Barbara L. Thank you for your thoughtful response. I agree with your statements about the access of certain weapons and the mentally ill. We do have a ways to go....

Regarding the 17 minutes of silence, I do feel great respect for that time taken out by all students of any age. I agree (as sad as it is) that even the younger students are aware of what happened and to pay respects is very important.

My point about the marching to change gun laws was the focus of my statement. I still believe that many were marching "blindly" for gun law reform without understanding the details.

I do indeed hope that these innocent people who have lost their lives will not have done so in vain and that there IS a change to make this country safer.

As long as this country is so divided in hatred for the "other side", it could be very difficult to make a change for the better. I hope and pray that things will change for the better and these things start at home where we teach our children to respect and love their fellow human. Everyone is so busy pointing their fingers at someone and blaming this administration for this and that administration for that; our children are listening to it all. As adults, we need to set the best positive example for our children.

Hatred begets hatred. Anger begets anger. Let's set the right examples.

(I step off of my soapbox).


Barbara L
Danville
on Mar 19, 2018 at 4:40 pm
Barbara L, Danville
on Mar 19, 2018 at 4:40 pm

Danville Mom, well put!


Chris
San Ramon
on Mar 19, 2018 at 4:46 pm
Chris, San Ramon
on Mar 19, 2018 at 4:46 pm

@Danville Mom
You stated that in other states most homes have guns and children are exposed at a young age and I gave you an example of how that went tragically wrong.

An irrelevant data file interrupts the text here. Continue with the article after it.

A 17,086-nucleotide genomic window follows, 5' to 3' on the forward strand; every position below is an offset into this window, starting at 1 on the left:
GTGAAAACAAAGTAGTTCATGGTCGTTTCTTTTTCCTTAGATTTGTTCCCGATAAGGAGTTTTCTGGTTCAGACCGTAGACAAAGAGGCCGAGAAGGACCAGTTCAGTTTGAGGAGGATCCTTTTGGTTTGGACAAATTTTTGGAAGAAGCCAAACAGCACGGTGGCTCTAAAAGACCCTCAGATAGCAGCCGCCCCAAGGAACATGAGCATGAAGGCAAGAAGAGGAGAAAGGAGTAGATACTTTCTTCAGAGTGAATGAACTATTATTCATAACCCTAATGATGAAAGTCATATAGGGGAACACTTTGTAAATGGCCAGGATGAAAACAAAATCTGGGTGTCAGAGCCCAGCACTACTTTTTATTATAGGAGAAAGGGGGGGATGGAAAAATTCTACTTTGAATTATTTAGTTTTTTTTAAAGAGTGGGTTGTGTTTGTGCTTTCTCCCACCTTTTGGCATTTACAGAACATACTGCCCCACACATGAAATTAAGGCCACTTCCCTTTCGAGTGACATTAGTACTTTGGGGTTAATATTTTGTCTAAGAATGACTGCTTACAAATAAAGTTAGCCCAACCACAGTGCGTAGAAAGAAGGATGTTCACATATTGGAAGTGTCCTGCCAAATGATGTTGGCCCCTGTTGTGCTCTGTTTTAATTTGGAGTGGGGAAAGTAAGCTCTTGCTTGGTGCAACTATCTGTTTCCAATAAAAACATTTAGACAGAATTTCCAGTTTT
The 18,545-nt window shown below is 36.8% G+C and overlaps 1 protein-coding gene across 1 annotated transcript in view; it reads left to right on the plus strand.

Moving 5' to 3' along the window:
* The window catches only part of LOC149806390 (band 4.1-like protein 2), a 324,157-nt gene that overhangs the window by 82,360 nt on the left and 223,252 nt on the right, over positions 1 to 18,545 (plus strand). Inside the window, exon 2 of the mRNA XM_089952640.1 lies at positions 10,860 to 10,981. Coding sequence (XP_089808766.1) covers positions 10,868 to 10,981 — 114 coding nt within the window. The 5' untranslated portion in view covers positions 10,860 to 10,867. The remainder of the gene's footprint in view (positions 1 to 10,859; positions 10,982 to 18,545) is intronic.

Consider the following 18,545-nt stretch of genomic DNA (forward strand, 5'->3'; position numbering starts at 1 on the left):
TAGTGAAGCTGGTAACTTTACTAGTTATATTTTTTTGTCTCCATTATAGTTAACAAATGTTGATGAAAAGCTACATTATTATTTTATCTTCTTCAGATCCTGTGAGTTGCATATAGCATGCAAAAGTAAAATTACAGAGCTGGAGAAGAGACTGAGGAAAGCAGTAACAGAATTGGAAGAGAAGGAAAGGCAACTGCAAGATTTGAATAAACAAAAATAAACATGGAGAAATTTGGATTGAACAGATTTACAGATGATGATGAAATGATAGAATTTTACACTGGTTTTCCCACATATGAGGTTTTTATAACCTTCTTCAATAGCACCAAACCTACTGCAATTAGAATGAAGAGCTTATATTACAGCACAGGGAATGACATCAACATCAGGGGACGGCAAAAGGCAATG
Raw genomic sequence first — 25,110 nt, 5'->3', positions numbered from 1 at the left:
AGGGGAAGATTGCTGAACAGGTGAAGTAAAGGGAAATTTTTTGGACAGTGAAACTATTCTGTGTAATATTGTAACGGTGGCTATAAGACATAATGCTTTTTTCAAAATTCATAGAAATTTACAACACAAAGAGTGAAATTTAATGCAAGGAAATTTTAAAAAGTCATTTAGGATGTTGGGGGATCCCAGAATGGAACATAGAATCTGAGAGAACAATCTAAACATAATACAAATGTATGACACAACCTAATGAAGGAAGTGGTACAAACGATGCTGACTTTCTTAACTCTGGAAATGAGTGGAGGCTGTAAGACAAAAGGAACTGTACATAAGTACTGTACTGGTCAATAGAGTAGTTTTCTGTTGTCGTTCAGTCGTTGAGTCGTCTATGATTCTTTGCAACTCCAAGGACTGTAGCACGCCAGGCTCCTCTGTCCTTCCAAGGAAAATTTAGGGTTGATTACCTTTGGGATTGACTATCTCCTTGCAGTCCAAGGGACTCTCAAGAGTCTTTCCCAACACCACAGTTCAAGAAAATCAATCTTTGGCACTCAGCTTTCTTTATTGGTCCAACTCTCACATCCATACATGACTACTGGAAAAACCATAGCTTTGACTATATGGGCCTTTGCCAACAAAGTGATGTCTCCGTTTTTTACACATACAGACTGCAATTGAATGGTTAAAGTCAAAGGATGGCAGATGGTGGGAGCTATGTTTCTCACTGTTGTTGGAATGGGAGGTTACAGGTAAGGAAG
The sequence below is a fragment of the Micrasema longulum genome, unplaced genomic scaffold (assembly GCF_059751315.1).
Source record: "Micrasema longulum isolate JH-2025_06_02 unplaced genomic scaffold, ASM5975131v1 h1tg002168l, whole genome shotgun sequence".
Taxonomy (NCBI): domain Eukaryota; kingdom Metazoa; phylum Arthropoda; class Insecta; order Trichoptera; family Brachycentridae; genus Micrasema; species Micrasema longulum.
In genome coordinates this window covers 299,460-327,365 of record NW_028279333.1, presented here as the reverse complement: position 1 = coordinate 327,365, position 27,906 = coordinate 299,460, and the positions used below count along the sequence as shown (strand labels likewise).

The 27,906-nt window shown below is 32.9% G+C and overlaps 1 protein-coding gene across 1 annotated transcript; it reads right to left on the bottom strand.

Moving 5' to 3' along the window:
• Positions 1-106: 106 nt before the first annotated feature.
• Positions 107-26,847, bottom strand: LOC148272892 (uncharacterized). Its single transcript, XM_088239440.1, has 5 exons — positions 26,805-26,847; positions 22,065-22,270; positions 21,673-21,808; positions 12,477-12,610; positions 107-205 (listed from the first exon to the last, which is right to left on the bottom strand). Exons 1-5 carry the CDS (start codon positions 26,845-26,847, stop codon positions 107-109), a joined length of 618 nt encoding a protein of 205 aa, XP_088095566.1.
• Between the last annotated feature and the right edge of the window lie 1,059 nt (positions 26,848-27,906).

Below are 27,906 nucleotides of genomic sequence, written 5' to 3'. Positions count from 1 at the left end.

It's great that you have your guns locked up, but in 2016 alone people reported 237,000 guns stolen by criminals according to an article by business insider. This tells me that lots of people don't do a good job locking up their guns which means lots of kids with access to guns.


Marie
Danville
on Mar 22, 2018 at 9:09 am
Marie, Danville
on Mar 22, 2018 at 9:09 am

A BIG THUMBS UP AND HIGH 5 TO ALL THE STUDENTS WHO STAYED IN CLASS! PROUD OF YOU!


Tom T
Danville
on Mar 22, 2018 at 11:12 am
Tom T, Danville
on Mar 22, 2018 at 11:12 am

Students are in school to learn. The less time they are in class the less they will learn. One party dominates this state and the teachers union is in lock step with them. Call me shocked that this march happened. The good news is my kids will have an easy time competing with leftists snowflakes in the real world so by all means protest away,


Sandy
San Ramon
on Mar 26, 2018 at 8:10 am
Sandy, San Ramon
on Mar 26, 2018 at 8:10 am

To Scott re: your comment on 3/15 how many children would have walked out of school if it was a Saturday? I hope you’re thoroughly embarrassed by that nasty comment. Obviously millions.


Scott Hale
Registered user
San Ramon
on Mar 26, 2018 at 12:25 pm
Scott Hale, San Ramon
Registered user
on Mar 26, 2018 at 12:25 pm

Sandy: Too many Scott's in this thread....

Pretty hard for school aged kids to walk out of class on a Saturday. That is kinda a 'duh' comment. And as seen this past weekend plenty marched.

Pretty sure the other 'Scott' crawling back into the hole they came out of...